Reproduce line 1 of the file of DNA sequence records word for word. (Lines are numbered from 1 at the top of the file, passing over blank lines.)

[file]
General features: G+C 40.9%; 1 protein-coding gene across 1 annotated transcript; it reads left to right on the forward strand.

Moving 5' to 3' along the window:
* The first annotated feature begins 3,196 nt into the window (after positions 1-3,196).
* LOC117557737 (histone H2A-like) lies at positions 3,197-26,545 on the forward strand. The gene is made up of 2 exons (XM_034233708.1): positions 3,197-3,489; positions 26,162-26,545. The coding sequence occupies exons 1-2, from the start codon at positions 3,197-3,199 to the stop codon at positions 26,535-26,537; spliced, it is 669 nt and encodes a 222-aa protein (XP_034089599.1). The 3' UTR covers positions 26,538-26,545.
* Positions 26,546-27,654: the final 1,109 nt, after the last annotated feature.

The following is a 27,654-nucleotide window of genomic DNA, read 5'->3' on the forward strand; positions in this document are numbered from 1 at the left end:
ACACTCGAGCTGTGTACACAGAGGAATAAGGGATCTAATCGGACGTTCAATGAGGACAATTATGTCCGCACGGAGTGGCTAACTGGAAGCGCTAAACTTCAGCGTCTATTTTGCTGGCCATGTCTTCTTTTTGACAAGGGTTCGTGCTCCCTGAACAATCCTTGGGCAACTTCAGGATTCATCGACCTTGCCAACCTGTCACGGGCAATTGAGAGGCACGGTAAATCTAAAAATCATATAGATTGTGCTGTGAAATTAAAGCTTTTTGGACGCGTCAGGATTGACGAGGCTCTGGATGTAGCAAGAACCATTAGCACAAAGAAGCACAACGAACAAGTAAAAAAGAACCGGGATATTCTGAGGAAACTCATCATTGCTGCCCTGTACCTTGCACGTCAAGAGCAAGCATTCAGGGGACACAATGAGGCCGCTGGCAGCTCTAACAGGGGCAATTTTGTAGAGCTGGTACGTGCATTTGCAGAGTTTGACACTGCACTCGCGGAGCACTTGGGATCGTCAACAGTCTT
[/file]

General features: G+C 40.9%; 1 protein-coding gene across 1 annotated transcript; it reads left to right on the forward strand.